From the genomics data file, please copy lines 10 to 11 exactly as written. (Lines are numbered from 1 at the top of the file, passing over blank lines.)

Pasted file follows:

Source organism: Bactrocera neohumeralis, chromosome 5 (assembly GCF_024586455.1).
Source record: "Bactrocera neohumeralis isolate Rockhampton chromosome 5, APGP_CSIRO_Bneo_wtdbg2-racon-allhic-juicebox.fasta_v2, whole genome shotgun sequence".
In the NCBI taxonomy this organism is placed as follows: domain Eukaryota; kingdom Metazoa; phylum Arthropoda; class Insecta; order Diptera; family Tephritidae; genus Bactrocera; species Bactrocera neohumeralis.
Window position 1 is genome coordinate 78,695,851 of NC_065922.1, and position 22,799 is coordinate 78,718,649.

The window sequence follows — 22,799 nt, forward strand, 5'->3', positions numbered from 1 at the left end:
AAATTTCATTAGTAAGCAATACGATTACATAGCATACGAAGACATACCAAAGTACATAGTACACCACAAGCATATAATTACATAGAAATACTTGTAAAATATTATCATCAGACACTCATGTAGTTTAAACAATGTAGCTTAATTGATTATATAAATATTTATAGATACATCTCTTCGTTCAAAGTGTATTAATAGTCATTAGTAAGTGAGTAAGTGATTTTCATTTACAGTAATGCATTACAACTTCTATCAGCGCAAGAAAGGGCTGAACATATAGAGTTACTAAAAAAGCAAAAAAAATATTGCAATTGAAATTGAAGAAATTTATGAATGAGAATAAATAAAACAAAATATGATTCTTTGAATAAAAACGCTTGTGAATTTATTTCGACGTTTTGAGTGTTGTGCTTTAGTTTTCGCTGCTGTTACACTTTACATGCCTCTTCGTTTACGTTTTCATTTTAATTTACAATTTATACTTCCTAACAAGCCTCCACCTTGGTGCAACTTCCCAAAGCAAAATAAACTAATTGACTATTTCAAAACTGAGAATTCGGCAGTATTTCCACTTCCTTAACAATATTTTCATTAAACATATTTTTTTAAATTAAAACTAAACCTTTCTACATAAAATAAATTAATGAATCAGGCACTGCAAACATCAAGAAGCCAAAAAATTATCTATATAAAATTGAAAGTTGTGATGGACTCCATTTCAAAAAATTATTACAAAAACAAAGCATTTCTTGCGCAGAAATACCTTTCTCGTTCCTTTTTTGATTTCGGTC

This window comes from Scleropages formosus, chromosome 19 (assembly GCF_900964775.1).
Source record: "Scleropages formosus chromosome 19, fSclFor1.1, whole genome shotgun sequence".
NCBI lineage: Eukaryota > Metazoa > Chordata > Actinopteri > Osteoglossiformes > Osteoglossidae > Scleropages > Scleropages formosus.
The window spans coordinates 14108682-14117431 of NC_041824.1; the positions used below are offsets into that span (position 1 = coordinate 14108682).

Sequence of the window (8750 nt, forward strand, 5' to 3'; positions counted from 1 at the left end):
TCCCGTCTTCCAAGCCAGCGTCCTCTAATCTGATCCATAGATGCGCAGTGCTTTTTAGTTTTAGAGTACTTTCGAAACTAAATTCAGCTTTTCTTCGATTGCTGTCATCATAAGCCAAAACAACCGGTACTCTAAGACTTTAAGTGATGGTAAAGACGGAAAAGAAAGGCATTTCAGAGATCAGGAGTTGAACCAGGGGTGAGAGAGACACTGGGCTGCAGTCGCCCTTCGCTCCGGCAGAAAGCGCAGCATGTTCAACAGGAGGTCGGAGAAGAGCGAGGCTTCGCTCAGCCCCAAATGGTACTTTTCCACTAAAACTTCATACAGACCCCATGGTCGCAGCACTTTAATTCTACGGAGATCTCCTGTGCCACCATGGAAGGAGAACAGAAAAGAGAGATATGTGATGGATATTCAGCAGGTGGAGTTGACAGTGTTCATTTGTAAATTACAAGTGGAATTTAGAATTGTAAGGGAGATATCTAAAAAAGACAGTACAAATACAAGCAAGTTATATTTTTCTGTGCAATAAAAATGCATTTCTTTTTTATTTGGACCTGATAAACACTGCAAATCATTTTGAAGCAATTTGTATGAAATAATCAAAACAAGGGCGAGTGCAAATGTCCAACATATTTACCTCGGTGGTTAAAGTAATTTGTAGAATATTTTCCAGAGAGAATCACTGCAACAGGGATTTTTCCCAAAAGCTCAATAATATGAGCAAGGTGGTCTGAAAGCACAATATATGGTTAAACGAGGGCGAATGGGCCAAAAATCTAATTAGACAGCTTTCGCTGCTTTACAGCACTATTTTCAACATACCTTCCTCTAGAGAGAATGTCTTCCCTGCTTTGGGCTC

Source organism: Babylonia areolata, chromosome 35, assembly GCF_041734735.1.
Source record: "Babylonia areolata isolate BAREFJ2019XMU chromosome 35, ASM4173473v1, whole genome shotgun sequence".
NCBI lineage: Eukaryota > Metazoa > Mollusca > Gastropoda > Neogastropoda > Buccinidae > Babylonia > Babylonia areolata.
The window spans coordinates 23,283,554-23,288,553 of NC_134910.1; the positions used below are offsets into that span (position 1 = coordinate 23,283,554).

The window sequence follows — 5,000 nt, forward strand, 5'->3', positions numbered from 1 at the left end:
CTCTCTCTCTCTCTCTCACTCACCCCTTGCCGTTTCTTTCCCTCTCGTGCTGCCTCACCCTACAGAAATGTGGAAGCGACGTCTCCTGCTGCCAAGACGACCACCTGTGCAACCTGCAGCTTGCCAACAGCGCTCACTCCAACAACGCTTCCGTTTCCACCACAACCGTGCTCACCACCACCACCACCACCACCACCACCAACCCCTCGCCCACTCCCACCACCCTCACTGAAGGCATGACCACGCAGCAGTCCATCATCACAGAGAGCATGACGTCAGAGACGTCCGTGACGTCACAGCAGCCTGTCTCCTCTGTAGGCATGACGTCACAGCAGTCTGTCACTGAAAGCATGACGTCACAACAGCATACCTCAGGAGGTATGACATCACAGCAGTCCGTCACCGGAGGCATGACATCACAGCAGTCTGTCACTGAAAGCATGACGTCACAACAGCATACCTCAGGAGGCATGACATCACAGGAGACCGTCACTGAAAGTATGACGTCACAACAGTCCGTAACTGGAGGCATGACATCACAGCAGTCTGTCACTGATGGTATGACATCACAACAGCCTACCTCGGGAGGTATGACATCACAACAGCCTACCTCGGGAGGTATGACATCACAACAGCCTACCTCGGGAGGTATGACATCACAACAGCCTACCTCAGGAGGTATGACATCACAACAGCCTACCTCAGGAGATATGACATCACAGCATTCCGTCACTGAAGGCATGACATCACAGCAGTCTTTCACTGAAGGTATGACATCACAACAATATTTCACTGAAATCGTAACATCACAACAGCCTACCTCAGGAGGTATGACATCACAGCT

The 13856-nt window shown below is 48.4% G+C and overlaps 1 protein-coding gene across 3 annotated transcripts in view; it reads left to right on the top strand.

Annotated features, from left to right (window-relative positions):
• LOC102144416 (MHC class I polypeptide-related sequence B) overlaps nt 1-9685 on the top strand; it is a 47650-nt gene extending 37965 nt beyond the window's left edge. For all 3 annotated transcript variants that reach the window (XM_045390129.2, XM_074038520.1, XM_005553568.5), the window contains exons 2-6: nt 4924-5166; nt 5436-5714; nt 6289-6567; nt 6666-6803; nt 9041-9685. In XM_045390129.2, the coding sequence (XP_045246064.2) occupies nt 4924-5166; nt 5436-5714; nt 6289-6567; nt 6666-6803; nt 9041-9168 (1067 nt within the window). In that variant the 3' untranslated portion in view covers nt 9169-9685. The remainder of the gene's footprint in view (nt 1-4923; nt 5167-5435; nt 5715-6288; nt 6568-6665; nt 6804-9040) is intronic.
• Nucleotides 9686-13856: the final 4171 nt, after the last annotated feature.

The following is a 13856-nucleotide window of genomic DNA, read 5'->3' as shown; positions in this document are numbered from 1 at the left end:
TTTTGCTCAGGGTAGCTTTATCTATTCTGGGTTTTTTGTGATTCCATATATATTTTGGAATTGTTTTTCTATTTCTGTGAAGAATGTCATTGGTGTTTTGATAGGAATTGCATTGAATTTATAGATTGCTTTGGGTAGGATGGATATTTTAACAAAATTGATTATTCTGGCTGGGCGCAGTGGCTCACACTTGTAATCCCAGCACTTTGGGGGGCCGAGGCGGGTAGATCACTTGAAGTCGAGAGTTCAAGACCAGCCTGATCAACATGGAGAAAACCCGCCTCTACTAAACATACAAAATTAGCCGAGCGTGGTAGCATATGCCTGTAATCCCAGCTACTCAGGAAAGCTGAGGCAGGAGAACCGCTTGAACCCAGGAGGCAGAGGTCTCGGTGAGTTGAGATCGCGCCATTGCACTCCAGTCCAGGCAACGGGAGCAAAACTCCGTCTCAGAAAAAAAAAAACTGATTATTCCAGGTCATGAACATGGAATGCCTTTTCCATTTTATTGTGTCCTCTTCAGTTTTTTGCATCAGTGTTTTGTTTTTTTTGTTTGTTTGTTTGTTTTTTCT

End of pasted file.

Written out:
The window spans coordinates 14108682-14117431 of NC_041824.1; the positions used below are offsets into that span (position 1 = coordinate 14108682).

Sequence of the window (8750 nt, forward strand, 5' to 3'; positions counted from 1 at the left end):